BELONGING to a youth club helps children’s self-esteem and keeps them out of trouble a new report claims.
Children who join a youth club acquire a stronger sense of identity and so they are less vulnerable to negative influences and bad behaviour, according to the Ohio State University study.
Professor Dawn Anderson-Butcher said: ”The more kids participate in these clubs, the more self-esteem they have.”
The survey looked at 297 children aged 9-16 in a Utah city, including some who belonged to a youth club and other children who lived in the same community but did not.
The report’s authors found that the more the young people participated in their clubs the stronger their self-belief appeared. These children were also less likely to engage in drug use, truancy and hang around in gangs.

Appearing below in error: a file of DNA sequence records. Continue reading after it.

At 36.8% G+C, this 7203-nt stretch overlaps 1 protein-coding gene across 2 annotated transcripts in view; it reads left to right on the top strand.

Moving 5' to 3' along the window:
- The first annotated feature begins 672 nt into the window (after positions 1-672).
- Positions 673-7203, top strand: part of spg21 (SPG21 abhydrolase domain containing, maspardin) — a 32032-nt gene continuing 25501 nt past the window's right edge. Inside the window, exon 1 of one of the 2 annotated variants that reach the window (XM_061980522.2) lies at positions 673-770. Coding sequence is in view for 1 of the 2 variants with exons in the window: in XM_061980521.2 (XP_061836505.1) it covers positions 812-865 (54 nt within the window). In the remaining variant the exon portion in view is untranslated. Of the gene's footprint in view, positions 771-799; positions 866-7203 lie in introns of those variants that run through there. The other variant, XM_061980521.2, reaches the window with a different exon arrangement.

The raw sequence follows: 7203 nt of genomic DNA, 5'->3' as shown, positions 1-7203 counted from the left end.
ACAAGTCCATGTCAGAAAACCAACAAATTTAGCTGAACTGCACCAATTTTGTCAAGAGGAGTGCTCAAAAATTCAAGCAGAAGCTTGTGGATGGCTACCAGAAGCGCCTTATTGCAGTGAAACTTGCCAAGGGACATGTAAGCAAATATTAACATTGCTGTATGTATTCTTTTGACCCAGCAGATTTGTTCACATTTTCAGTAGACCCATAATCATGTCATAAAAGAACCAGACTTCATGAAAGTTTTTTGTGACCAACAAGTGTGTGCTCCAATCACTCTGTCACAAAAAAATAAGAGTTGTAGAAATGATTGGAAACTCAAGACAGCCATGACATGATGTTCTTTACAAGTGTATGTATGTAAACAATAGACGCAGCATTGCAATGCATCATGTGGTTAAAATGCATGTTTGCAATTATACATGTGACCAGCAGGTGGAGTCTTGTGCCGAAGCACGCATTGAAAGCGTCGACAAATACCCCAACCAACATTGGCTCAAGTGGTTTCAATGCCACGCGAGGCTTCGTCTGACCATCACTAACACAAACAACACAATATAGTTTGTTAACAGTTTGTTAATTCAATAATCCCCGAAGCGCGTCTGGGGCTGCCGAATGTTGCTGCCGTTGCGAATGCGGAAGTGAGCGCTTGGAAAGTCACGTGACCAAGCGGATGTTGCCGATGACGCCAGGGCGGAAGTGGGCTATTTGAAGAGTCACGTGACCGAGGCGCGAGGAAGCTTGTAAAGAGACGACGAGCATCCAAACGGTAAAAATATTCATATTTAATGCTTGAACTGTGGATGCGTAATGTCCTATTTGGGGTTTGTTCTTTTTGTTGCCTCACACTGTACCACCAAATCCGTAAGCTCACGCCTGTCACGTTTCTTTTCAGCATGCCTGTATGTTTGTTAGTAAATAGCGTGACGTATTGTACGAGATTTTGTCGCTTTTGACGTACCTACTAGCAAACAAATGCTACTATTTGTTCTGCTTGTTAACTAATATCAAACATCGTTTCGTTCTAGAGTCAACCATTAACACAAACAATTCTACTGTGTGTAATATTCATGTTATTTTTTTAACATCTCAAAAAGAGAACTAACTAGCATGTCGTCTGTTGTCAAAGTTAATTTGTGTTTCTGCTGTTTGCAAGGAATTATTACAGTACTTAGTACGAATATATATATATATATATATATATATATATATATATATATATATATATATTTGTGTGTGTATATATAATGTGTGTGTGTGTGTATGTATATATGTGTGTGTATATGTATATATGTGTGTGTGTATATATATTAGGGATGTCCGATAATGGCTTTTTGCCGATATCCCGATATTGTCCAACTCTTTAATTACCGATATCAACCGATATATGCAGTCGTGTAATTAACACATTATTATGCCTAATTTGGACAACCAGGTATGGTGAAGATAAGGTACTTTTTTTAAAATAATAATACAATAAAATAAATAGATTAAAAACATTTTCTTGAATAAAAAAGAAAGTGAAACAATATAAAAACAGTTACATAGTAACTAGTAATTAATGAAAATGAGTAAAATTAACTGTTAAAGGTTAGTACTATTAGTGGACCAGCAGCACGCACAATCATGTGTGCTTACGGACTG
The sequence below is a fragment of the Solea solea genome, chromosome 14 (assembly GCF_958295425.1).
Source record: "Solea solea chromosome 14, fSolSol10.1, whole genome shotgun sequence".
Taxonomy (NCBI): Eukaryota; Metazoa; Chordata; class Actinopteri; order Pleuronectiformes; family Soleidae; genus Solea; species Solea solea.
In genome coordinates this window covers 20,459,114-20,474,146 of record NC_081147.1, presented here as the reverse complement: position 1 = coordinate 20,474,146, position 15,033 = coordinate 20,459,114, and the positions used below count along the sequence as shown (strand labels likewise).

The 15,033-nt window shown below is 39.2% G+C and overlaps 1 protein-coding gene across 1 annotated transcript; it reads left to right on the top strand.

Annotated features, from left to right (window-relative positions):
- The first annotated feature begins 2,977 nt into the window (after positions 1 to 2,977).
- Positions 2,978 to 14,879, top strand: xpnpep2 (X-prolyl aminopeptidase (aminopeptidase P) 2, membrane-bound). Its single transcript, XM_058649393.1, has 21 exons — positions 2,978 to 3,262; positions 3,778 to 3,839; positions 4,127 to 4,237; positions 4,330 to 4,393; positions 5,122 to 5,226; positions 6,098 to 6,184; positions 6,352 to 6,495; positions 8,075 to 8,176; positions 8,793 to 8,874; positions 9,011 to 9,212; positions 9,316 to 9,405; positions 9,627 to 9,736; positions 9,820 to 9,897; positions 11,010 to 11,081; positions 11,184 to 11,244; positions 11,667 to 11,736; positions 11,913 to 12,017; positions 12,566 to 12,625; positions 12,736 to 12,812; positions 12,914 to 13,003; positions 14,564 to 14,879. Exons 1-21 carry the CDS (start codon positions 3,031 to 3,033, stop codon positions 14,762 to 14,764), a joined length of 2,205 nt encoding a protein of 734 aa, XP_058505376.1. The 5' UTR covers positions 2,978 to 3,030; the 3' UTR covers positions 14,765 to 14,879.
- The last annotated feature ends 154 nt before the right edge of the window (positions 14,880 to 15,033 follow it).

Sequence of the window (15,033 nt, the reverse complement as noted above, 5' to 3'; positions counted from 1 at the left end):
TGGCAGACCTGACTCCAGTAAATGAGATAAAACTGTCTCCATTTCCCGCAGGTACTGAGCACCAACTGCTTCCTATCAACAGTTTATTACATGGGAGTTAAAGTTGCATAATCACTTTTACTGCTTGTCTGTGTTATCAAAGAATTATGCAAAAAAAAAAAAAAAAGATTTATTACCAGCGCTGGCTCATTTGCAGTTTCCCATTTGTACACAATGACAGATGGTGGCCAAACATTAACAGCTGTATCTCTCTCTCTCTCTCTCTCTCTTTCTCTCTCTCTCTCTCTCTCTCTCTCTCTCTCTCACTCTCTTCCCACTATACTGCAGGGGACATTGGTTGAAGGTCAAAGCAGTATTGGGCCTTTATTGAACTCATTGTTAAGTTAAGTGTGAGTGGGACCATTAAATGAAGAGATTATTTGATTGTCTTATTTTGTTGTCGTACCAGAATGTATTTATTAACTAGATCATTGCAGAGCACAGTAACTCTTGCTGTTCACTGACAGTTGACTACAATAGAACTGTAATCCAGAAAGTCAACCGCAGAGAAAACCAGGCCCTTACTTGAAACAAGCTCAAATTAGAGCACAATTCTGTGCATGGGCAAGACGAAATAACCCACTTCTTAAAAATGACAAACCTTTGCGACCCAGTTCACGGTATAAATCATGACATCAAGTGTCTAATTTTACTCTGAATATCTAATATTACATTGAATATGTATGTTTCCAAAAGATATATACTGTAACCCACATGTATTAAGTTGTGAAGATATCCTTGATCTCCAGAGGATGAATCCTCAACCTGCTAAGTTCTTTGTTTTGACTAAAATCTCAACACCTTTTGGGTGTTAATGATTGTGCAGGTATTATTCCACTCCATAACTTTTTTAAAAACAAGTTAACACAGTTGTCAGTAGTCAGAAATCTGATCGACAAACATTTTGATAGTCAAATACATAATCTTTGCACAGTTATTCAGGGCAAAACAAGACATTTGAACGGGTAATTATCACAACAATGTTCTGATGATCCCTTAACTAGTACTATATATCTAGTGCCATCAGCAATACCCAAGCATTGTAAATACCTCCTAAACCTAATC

The study underlines the importance of providing community programmes for children and young people, particularly in larger towns and cities where other more anti-social diversions are easily available.
Added Professor Anderson-Butcher: “We’re finding that daily attendance isn’t as important as whether the kids feel attached to the organisation and have a good relationship with a staff member. Those two things predict the best outcomes and the least amount of vulnerability.”
“As kids’ self-concept improves, it reduces their vulnerability to negative influences, which in turn decreases their likelihood of using drugs and alcohol, joining gangs, or failing in school.”